This snowfall was very soft and feathery and settled rapidly during the afternoon, while during blizzards when there is snow falling along with the blowing snow it is very coarse and much like salt although it is also quite dry. Snowfall in North Dakota is very unimportant for the crops due to the fact that it is usually light and the ground freezes up so hard that the snow is melted and all evaporated by the dry winds, therefore never soaking into the ground. The effect of the wind on the people is somewhat opposite for the dry winds here seem to "pass by" without any very cold effects while in more humid regions the wind seems to "soak in" and is very disagreeable. Eighty percent of the precipitation in North Dakota falls from April to September although at times some heavy snowfalls occur and remain on the ground for many months.F. J. Bavendick.


Weather in Relation to Pressure Distribution

The autumn of 1924 and the winter of 1925 have been characterized in the British Isles by a continuance of the wet weather of the summer. In considering the relation of weather to pressure distribution it was found that the belt of low pressure which had extended across the Atlantic Ocean and British Isles from April to June had been replaced in July and August by an area with pressure more than 5 mb. below normal, centered near Thorshaven, and covering a large part of the British Isles. The area was still in existence at the end of February.

Finley, loc. cit.

Hunter, H. C., The Lorain, Ohio, tornado, June 28, 1924. Mo. Wea. Rev., June, 1924 vol. 52, pp. 809-810.

Throughout most of this period the pressure remained above normal in southern and central Europe. Such a distribution was very favorable to persistently strong and storm winds from the south and southwest. The existence of the belt of low pressure from April to June was attributed chiefly to the reversal of the normal pressure gradient between Newfoundland and southern Greenland in January to March, which hindered the free outflow of the cold Labrador Current. A partial explanation for its continuance is found in the pressure anomaly between the Azores and the coast of Africa in the spring of 1924. The reversal of usual conditions there must have caused southwest winds to replace the usual northeast trades in this region. Correlation of trade wind velocity with subsequent pressure in western Europe and the North Atlantic shows that an abnormally weak or reversed trade is followed 6 to 9 months later by low pressures in southern Greenland, Iceland, the Faroes and northern Norway, and by high pressure in the Azores. Moreover the weakened trade results in a reduction of the drift of warm water into the Caribbean Sea and northward into the Gulf Stream, so that the surface waters of the Norway-Greenland Sea become cooler than usual, and the contrast in temperature between the ocean near the Azores and near Spitsbergen is accentuated. A second cause for the unusual pressure distribution is the supposed lack of ice in the East Greenland Current. Since the fall and winter area of low pressure came into existence just as the spring and summer one was dying out, the southwesterly winds and stormy weather persisted with hardly a break. (Abstract from article by C. E. P. Brooks in The Met'l. Mag., March, 1925, vol. 60, pp. 29-32, map.)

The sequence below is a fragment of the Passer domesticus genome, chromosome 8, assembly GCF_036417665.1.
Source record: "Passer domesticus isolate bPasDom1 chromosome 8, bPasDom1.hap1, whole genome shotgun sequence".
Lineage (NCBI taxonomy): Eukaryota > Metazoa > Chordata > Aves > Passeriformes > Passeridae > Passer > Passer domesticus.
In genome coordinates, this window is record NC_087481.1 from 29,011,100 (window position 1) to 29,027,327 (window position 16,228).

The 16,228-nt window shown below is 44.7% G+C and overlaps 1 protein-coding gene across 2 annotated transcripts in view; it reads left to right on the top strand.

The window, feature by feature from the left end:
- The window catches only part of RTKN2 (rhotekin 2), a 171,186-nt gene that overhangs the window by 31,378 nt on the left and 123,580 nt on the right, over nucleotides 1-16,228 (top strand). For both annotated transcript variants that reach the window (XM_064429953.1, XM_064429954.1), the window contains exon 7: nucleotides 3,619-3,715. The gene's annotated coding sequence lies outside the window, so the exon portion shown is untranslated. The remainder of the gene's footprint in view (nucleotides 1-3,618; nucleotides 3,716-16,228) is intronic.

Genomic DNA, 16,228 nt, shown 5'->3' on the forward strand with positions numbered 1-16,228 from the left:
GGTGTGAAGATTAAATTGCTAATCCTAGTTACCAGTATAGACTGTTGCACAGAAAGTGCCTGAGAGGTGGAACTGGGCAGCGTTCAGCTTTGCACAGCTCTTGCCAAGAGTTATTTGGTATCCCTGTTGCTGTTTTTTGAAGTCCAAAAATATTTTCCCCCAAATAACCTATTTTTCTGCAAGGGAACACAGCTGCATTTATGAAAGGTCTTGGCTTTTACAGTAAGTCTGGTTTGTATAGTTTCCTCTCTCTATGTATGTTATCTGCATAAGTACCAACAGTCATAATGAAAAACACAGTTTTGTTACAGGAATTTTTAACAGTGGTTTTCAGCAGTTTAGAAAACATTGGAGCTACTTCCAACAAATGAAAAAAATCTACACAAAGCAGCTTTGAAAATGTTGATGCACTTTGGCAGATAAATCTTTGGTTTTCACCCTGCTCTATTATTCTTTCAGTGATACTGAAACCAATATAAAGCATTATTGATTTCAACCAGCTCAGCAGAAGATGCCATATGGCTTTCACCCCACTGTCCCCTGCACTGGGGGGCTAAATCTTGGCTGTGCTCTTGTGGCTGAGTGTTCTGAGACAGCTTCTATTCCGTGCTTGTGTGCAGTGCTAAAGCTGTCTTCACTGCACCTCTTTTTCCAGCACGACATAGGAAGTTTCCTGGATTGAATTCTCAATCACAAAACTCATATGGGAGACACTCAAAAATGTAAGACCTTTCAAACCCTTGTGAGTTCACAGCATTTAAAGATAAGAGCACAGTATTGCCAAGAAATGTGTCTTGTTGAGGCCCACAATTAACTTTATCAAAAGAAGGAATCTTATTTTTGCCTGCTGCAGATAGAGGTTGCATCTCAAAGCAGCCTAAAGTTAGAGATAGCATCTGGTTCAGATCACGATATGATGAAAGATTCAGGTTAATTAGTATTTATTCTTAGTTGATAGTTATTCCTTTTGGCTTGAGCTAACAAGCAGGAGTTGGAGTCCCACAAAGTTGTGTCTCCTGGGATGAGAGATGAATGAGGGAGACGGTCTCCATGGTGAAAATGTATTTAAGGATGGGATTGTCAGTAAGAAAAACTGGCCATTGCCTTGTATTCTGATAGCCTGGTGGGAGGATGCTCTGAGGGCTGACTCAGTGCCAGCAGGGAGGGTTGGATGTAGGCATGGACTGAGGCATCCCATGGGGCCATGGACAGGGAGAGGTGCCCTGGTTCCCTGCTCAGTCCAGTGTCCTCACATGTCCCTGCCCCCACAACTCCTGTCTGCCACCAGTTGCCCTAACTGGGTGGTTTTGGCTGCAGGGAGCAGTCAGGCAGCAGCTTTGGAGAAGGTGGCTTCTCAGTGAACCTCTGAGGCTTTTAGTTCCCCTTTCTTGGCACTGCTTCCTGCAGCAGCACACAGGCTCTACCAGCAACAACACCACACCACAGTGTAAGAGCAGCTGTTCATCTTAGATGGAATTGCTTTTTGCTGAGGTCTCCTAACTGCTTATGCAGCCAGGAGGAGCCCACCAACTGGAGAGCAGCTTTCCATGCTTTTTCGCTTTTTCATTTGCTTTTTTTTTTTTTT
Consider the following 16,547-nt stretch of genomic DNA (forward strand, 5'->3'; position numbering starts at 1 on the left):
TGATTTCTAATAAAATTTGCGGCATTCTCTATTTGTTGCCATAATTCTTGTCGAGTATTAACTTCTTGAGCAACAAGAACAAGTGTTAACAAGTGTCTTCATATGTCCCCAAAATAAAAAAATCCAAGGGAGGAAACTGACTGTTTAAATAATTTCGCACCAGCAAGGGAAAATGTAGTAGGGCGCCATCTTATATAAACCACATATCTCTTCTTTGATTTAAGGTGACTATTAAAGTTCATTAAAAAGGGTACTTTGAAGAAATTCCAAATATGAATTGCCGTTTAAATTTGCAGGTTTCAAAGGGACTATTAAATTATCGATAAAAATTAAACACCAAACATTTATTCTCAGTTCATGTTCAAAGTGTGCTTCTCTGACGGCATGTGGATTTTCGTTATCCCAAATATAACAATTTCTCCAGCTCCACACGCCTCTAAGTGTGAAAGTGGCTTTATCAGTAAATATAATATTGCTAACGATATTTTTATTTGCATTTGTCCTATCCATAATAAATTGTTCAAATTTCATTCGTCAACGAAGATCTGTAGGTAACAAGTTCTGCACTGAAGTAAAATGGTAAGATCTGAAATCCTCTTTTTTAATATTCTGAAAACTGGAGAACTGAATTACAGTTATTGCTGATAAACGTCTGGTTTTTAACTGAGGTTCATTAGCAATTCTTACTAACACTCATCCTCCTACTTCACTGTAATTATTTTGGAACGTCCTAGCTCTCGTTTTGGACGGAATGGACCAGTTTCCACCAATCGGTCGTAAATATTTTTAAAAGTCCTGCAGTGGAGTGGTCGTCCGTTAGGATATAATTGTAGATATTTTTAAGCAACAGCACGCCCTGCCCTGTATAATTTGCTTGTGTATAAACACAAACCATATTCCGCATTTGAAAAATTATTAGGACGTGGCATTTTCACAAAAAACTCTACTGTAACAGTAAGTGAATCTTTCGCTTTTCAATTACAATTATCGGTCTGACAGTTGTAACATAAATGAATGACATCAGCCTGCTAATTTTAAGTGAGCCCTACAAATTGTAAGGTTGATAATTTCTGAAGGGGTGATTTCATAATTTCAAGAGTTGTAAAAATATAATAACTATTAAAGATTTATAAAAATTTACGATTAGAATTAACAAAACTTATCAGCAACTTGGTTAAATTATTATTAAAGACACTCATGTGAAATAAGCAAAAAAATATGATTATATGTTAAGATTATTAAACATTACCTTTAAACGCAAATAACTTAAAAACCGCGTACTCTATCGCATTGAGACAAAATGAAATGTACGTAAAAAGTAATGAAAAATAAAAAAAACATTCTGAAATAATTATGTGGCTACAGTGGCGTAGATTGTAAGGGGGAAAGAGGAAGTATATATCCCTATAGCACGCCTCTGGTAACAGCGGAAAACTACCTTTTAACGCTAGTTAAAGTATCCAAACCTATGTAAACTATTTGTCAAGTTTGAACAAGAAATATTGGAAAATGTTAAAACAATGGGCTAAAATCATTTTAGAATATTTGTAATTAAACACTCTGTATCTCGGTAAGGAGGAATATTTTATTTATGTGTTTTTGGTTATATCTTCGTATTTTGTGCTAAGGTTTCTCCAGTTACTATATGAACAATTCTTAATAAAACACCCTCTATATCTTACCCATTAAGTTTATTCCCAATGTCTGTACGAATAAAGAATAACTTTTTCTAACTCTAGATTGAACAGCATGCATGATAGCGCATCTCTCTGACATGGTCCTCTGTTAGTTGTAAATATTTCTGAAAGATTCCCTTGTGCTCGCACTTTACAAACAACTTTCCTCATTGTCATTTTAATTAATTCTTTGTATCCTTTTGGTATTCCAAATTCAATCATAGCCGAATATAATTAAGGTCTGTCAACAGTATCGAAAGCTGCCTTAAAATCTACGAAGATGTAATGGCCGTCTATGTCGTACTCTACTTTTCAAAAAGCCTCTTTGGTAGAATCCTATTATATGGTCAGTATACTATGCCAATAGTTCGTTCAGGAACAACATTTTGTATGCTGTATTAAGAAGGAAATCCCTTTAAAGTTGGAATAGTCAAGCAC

Such pressure distribution caused temperatures to be above normal over practically all of Europe, the excess being 11° F at Spitzbergen, December, 10° for December and 17° for January at Haparanda (on the Gulf of Bothnia). During this same period Canada and the United States are reported as suffering from intense cold and storms.-(Abstract from The Meteorological Magazine, Jan. and Feb., 1925.)

Old Man Winter Seems to Shun Northern Europe BERLIN, Feb. 28, 1925.-Stories of the remarkably warm winter keep coming into Berlin from Sweden, as well as from points in Germany. Records of the Stockholm observatory, dating back to 1768, show that the last month of 1924 was the warmest December since 1789. Lack of snow in some parts of Sweden is interfering with the local lumber industry, and private observers say the average temperature has been 40 degrees Fahrenheit above normal.

Storks arrived in Kovno late in January to the great surprise of naturalists, who declare they have never known the birds to return so early in the year to the Baltic states.

In Hildburghausen, Saxe Meiningen, a plum tree in full blossom has attracted attention, and adds to the strange freaks of nature noticeable throughout Central Europe during this singularly mild winter.

The winter in Hungary has been so mild, with practically no frost or snow, that artificial heat was not needed in buildings.

Spring Usurps Role of Winter

COPENHAGEN, March 16, 1925.-This is the mildest winter Denmark has known in three centuries. Not once has the temperature fallen